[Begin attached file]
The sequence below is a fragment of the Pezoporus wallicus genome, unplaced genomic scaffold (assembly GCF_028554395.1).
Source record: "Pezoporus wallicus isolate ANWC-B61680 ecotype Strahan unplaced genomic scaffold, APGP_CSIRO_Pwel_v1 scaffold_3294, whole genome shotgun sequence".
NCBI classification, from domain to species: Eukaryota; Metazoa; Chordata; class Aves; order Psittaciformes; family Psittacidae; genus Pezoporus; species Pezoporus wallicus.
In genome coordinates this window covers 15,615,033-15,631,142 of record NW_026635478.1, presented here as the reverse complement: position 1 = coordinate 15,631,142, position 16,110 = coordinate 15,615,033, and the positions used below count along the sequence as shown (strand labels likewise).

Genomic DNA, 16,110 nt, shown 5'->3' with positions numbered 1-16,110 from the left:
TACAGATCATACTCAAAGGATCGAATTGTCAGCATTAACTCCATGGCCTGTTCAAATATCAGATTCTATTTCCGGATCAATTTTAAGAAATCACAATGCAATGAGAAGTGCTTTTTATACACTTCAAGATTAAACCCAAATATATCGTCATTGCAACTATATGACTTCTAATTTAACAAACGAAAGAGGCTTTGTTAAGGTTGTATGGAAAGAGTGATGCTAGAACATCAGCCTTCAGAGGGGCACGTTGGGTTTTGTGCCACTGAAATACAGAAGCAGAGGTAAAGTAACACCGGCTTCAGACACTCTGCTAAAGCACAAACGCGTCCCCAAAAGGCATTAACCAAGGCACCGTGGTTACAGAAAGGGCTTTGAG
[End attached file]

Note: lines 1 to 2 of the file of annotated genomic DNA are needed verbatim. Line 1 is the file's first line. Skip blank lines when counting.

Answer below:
The sequence below is a fragment of the Pezoporus wallicus genome, unplaced genomic scaffold (assembly GCF_028554395.1).
Source record: "Pezoporus wallicus isolate ANWC-B61680 ecotype Strahan unplaced genomic scaffold, APGP_CSIRO_Pwel_v1 scaffold_3294, whole genome shotgun sequence".